Altered brain chemistry- decreasing the dopamine receptors in the brain which tell cells how to function. Dopamine, when released, gives a person the sense of reward. Decreasing dopamine receptors is thought to leave a person with longer, more intense cravings for what they like. (in this case, nicotine in tobacco)
Respiratory conditions- bronchospasm (abnormal tightening of airways), increased phlegm, persistent cough
- People who smoke die 13 to 14 years earlier than non-smokers
Smokers who have a heart attack are more likely to die and die suddenly (within 1 hour) than are nonsmokers.
- For women, using tobacco can make it more difficult to become pregnant. For women who become pregnant, tobacco use can cause many complications with the pregnancy, including miscarriage. (For more information see the Pregnancy and Tobacco page.)
- For men, using tobacco can cause impotence, the inability to achieve or keep an erection. Tobacco use also lowers the sperm count and can cause abnormalities in sperm shape and function. (For more information on tobacco use and reproductive health see the fact sheet.)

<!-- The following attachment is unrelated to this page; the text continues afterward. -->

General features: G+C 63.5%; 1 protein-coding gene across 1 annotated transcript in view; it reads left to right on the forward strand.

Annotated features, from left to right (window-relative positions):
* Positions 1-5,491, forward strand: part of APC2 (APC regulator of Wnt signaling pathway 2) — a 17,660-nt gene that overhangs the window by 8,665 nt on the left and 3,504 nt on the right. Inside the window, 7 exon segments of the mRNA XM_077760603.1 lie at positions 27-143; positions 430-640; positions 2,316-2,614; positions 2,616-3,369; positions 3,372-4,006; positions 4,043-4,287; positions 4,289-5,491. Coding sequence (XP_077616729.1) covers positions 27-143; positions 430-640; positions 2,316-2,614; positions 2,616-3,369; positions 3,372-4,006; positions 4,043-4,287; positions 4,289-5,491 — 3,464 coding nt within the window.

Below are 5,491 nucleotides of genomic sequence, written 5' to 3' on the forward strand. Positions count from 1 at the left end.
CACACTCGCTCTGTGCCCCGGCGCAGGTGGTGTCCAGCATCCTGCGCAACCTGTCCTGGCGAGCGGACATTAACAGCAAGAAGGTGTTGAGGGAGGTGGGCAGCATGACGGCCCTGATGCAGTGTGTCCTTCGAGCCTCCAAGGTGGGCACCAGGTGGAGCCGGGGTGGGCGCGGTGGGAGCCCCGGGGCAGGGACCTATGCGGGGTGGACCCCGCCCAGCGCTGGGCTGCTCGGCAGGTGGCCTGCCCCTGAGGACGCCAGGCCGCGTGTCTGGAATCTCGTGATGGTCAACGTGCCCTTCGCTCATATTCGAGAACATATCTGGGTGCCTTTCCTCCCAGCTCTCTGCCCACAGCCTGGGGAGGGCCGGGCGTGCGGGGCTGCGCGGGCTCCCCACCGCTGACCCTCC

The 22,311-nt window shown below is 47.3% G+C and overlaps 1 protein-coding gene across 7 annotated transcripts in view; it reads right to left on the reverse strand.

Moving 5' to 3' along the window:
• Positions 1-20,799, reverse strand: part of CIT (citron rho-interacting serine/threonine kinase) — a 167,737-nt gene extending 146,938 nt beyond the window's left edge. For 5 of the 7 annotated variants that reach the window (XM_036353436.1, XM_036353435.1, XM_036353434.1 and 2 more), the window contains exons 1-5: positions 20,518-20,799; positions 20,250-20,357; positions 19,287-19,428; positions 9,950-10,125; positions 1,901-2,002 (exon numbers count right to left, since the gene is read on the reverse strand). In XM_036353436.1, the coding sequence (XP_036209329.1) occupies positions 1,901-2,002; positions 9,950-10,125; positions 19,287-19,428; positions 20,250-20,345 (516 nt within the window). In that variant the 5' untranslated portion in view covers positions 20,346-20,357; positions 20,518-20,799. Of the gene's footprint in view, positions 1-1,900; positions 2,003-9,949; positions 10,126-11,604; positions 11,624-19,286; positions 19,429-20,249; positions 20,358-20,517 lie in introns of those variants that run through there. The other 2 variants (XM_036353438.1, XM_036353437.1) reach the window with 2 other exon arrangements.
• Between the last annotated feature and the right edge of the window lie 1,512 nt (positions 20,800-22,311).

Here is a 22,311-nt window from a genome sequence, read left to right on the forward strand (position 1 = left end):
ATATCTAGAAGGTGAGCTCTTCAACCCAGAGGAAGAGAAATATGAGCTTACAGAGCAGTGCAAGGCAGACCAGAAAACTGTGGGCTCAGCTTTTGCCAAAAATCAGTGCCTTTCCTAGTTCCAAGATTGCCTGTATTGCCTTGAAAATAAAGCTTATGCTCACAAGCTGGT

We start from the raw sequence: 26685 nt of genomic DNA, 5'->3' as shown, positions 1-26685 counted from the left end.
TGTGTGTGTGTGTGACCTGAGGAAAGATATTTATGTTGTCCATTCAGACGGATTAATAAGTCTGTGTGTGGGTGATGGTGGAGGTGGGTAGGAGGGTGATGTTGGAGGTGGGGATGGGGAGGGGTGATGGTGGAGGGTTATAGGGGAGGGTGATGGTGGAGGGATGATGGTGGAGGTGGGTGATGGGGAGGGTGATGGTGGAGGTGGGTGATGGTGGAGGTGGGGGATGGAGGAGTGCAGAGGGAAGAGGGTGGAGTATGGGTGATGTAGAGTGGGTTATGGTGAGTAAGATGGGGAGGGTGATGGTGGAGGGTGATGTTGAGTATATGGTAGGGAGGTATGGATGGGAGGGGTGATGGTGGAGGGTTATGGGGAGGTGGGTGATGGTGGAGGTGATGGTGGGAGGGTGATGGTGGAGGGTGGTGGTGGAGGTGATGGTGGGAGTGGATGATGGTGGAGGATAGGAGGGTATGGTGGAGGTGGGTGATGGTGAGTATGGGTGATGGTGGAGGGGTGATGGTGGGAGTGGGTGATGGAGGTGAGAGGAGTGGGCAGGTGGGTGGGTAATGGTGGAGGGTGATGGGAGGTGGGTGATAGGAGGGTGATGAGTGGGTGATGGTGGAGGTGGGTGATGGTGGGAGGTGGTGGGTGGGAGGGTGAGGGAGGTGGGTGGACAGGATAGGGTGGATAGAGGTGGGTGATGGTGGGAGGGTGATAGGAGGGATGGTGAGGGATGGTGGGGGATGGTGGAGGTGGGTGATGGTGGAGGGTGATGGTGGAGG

Children who breathe secondhand smoke:
LUNG CANCER SCREENING & EARLY DETECTION
- Lung & Bronchus cancer ranks 3rd in types of cancer for all races and ethnicities. It ranks 2nd in Asian/Pacific Islander. (Connecticut)
- The incidence for lung & bronchus in Connecticut is higher than the national average.
- New Haven, New London, Windham and Middlesex counties have the highest incidence of lung & bronchus cancer for all races combined. National Cancer Institute, National Vital Statistics System data from 2009-2013
Talk to your doctor about if lung cancer screening is right for you if you are a current smoker or have been a smoker in the past. Studies have shown that a Low Dose CT Scan (LDCT) which scans the body using low dose radiation to make detailed pictures of the lungs, can help detect lung cancer at an early stage when it's most treatable, decreasing the risk of dying from lung cancer.
The US Preventive Task Force recommends yearly lung cancer screening with LDCT for people whom meet the following criteria:
- Have a history of smoking 30 pack years or more (a pack year is smoking an average of one pack of cigarettes per day for one year).
- Currently smoking, or have quit within the past 15 years.
- Between the ages of 55 and 80 years old
Information on Low Dose CT scan and patient resources can be accessed from The American Lung Association. This site incudes an interactive web screening tool that can be helpful for patient and provider decision making. The Low Dose CT Scan is covered by Medicare. Computed Technology (CT) Scan is covered by Connecticut Medicaid Husky program.
State Cancer Rates (2013)